But this conclusion does not resolve the issue
specifically presented here.  The superior court's ruling did not
focus on whether Holderness was performing uniquely "executive"
functions at the time of the accident; instead, the ruling more
broadly concluded that driving to work falls outside the scope of
any kind of work-related activity: "Holderness has raised no
factual issue that he was involved in anything other than a
completely ordinary commute to work."  As the court's ruling
recognizes, Alaska follows the general rule that going to work and
coming home fall outside the scope of employment. [Fn. 38] 
Although the "going-and-coming" rule allows for exceptions on
certain occasions -- as when special errands call a worker away
from work [Fn. 39] or force the worker to take an unusually
dangerous route to work [Fn. 40] --  the record presents no
evidence suggesting that Holderness was responding to any unique or
special demands when he left home for the hospital on the day of
the accident. [Fn. 41]  Nor does the record contain any case-
specific evidence indicating that Alaska Podiatry Associates
actually considered commuting to work to be an integral aspect of
Holderness's duties as an executive officer.  Absent such evidence,
we conclude, the superior court properly ruled that Holderness "was
not performing his duties as an executive officer and was not
covered by the [Alaska Podiatry Associates] policy."  
     D.   Dismissal of Contract Claims
          This appeal is before us on a Civil Rule 54(b) partial
judgment dismissing all of Holderness's "contract claims" with
prejudice.  Holderness argues that this judgment was too broad
because it could be interpreted to block a contractual claim that
he has asserted separately -- his still pending claim that State
Farm violated AS 21.89.020(e) by failing to obtain his written
waiver of underinsured motorist coverage.
          But the superior court's partial summary judgment
dismissed Holderness's contract claims "in accordance with" its
order regarding the "Policy Limits Issues."  The policy limits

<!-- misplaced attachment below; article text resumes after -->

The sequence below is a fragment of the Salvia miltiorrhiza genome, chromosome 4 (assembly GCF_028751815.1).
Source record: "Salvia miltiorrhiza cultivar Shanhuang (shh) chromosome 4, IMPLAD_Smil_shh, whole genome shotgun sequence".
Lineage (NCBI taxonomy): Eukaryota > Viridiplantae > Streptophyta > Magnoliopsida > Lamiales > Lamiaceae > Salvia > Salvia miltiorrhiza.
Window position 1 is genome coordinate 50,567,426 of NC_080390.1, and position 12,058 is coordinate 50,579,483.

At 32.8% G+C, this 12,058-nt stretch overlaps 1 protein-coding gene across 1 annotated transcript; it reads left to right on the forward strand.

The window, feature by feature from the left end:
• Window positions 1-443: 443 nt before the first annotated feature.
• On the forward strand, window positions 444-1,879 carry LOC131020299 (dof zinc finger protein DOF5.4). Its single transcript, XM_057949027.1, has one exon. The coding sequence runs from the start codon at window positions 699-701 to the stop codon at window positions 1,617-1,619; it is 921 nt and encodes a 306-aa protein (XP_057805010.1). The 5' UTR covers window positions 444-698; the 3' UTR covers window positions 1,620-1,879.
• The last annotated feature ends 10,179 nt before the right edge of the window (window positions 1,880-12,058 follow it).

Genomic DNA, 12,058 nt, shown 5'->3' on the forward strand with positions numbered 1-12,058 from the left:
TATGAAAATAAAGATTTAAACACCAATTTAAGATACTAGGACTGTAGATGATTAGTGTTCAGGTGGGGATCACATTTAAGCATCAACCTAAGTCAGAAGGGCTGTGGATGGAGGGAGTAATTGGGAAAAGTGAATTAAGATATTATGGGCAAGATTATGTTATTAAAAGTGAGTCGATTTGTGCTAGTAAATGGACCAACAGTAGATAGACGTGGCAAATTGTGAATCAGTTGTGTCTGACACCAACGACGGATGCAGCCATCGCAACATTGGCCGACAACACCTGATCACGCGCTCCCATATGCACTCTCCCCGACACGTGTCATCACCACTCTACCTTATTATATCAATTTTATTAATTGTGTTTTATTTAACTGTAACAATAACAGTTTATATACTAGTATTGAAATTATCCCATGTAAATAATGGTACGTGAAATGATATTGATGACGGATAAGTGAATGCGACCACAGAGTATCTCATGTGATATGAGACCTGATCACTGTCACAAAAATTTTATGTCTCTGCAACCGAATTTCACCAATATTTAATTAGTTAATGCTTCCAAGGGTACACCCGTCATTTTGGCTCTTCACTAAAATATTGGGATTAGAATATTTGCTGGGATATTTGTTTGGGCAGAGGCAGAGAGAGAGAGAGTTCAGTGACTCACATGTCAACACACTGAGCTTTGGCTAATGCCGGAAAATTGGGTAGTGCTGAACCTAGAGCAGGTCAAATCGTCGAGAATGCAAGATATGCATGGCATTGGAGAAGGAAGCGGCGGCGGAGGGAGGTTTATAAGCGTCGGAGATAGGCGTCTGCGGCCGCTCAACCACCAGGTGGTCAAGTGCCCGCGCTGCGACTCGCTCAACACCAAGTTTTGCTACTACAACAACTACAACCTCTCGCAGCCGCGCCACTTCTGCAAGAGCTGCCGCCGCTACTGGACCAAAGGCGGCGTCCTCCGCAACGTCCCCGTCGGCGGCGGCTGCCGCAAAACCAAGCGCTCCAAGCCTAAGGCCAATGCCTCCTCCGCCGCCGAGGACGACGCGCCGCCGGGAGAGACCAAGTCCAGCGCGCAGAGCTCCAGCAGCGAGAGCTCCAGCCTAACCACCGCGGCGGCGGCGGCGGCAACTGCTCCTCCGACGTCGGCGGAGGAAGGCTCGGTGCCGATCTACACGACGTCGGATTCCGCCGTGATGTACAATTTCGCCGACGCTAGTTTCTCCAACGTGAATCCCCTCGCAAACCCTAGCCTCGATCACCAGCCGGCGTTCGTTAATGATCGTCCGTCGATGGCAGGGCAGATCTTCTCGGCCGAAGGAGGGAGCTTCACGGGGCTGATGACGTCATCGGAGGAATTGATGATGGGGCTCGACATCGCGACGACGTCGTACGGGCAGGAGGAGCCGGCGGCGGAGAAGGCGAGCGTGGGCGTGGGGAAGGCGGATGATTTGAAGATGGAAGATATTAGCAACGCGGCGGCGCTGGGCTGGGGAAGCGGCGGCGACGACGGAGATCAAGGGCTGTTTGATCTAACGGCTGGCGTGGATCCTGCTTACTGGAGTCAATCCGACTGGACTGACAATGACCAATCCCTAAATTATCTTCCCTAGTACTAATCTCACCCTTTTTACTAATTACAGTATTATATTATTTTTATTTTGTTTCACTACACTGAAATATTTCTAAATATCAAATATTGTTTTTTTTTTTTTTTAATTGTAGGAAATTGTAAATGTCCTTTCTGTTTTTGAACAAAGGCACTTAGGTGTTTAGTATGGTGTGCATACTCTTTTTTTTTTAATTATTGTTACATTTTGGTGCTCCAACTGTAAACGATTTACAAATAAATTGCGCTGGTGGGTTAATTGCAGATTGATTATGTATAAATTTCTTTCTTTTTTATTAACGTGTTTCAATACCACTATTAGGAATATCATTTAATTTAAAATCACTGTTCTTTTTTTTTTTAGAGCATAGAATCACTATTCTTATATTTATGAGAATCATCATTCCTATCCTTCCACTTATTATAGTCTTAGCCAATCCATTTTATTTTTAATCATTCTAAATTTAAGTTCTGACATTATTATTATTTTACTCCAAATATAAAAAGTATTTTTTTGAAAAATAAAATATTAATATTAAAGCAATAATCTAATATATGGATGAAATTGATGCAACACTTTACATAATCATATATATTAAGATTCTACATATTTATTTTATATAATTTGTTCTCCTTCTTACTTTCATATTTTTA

order did not consider or purport to decide the validity of
Holderness's contract claim for violations of AS 21.89.020(e)'s
waiver provision.  We thus interpret the superior court's
subsequent entry of partial summary judgment to be similarly
limited, and we conclude that the judgment does not bar Holderness
from pursuing his separate claim for violation of AS 21.89.020(e).
     E.   The Arbitration Panel Decision
          A panel of arbitrators heard Holderness's underinsured
motorist claim, as mandated by his automobile policy.  Under the
policy, the arbitration panel was to answer two questions:
          1.   Is the insured legally entitled to

collect damages from the owner or driver of the uninsured motor
vehicle or underinsured motor vehicle; and
          2.   If so, in what amount? 

          In presenting this case to the panel, the parties
stipulated that Holderness was legally entitled to damages and
submitted no evidence concerning "relative fault or the like." 
Thus, the arbitration addressed only the amount of damages
Holderness suffered, which the panel found to be $7,308,076.   
          On appeal, Holderness argues that the trial court erred
by refusing to confirm the arbitration panel's decision "on both
liability and damages."  But because the parties stipulated that
the motorist who hit Holderness was at fault, the amount of damages
was the only point at issue before the arbitration panel.  The
arbitrators found that amount to be $7,308,076, and the superior
court's order confirmed this finding.  As the panel correctly
observed, the question of whether State Farm owes Holderness any
payment was not before it:  "The extent of State Farm's liability,
if any, for policy limits or beyond has not been presented to nor
determined by this Panel.  Our decision merely establishes the
extent of Holderness's damages resulting from the accident."  The
superior court's order correctly reflected this statement.  We
therefore uphold the confirmation order.
     F.   Arbitration Attorney's Fees
          Holderness sought, and the trial court denied, Civil
Rule 82 attorney's fees based on the amount of damages the
arbitration panel found that he had suffered.  We have previously
held that "Civil Rule 82 only applies to 'costs of the action' not
attorney's fees incurred in the conduct of the prior arbitration."
[Fn. 42]  Thus, the trial court correctly denied Holderness's
motion for Rule 82 attorney's fees based on the arbitration panel's
findings.
IV.  CONCLUSION
          We AFFIRM in part and REVERSE in part the superior
court's order granting partial judgment, and REMAND for further
proceedings consistent with this decision.


                            FOOTNOTES


Footnote 1:

     918 P.2d 1022 (Alaska 1996).


Footnote 2:

     See id. at 1025-27.


Footnote 3:

     See Tipton v. ARCO Alaska, Inc., 922 P.2d 910, 912 n.1 (Alaska
1996).


Footnote 4:

     See Alaska Hous. Fin. Corp. v. Salvucci, 950 P.2d 1116, 1119
(Alaska 1997). 


Footnote 5:

     See Cox v. Progressive Cas. Ins. Co., 869 P.2d 467, 468 n.1
(Alaska 1994).


Footnote 6:

     See Osborne v. Hurst, 947 P.2d 1356, 1358 (Alaska 1997).


Footnote 7:

     AS 21.89.020(c).  Under subsection (e) of AS 21.89.020, an